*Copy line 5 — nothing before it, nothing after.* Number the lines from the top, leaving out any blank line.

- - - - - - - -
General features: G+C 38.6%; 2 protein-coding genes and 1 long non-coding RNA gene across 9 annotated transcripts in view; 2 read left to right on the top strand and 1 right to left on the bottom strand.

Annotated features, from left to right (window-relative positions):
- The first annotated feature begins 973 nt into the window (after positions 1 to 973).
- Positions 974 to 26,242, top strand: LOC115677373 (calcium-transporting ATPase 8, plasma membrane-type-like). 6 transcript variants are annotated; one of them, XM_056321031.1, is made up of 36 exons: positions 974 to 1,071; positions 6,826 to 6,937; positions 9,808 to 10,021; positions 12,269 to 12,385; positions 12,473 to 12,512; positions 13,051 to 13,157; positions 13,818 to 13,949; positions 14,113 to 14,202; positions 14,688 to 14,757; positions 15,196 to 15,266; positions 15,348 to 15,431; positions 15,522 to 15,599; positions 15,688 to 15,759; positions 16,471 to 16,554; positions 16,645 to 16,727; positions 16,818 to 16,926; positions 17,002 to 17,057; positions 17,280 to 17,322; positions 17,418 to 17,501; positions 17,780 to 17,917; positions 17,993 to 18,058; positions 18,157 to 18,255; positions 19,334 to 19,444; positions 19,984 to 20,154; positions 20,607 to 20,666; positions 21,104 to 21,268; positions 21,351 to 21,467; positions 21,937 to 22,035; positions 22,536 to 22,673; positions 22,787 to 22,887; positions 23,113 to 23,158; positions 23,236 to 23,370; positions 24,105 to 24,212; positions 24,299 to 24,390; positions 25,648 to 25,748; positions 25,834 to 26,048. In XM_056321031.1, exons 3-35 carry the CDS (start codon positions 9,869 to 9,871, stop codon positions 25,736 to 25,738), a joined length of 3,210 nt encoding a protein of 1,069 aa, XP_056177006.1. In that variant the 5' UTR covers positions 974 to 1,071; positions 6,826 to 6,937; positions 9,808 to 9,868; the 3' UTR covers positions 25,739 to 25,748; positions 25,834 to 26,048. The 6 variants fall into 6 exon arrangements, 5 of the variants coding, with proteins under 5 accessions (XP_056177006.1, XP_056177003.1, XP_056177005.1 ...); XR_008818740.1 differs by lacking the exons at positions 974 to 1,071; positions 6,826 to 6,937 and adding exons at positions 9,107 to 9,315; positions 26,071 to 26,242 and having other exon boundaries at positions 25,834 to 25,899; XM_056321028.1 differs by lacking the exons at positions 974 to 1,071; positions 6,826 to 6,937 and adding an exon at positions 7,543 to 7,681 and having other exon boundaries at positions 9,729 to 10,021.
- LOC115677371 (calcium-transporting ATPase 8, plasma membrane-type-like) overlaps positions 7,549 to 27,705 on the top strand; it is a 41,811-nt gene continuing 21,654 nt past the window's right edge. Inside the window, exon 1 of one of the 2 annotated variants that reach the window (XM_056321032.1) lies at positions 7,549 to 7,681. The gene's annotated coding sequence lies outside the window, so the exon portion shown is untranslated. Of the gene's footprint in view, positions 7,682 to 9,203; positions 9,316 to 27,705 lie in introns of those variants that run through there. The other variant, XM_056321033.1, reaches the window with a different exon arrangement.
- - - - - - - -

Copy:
- LOC115677371 (calcium-transporting ATPase 8, plasma membrane-type-like) overlaps positions 7,549 to 27,705 on the top strand; it is a 41,811-nt gene continuing 21,654 nt past the window's right edge. Inside the window, exon 1 of one of the 2 annotated variants that reach the window (XM_056321032.1) lies at positions 7,549 to 7,681. The gene's annotated coding sequence lies outside the window, so the exon portion shown is untranslated. Of the gene's footprint in view, positions 7,682 to 9,203; positions 9,316 to 27,705 lie in introns of those variants that run through there. The other variant, XM_056321033.1, reaches the window with a different exon arrangement.